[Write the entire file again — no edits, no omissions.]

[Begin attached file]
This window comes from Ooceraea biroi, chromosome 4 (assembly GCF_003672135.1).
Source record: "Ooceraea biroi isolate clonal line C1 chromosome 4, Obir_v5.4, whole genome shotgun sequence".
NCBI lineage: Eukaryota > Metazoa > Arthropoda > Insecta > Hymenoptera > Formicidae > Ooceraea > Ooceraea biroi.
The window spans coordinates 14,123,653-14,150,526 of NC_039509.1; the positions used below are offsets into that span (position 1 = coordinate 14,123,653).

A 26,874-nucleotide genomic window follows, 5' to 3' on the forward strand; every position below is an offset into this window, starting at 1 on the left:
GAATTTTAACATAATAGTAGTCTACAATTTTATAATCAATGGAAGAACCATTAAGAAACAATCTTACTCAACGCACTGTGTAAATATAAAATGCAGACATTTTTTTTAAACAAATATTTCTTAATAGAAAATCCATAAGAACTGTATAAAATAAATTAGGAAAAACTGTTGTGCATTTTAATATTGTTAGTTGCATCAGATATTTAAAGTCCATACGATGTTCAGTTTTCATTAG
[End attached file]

This window comes from Ooceraea biroi, chromosome 4 (assembly GCF_003672135.1).
Source record: "Ooceraea biroi isolate clonal line C1 chromosome 4, Obir_v5.4, whole genome shotgun sequence".
NCBI lineage: Eukaryota > Metazoa > Arthropoda > Insecta > Hymenoptera > Formicidae > Ooceraea > Ooceraea biroi.
The window spans coordinates 14,123,653-14,150,526 of NC_039509.1; the positions used below are offsets into that span (position 1 = coordinate 14,123,653).

A 26,874-nucleotide genomic window follows, 5' to 3' on the forward strand; every position below is an offset into this window, starting at 1 on the left:
GAATTTTAACATAATAGTAGTCTACAATTTTATAATCAATGGAAGAACCATTAAGAAACAATCTTACTCAACGCACTGTGTAAATATAAAATGCAGACATTTTTTTTAAACAAATATTTCTTAATAGAAAATCCATAAGAACTGTATAAAATAAATTAGGAAAAACTGTTGTGCATTTTAATATTGTTAGTTGCATCAGATATTTAAAGTCCATACGATGTTCAGTTTTCATTAG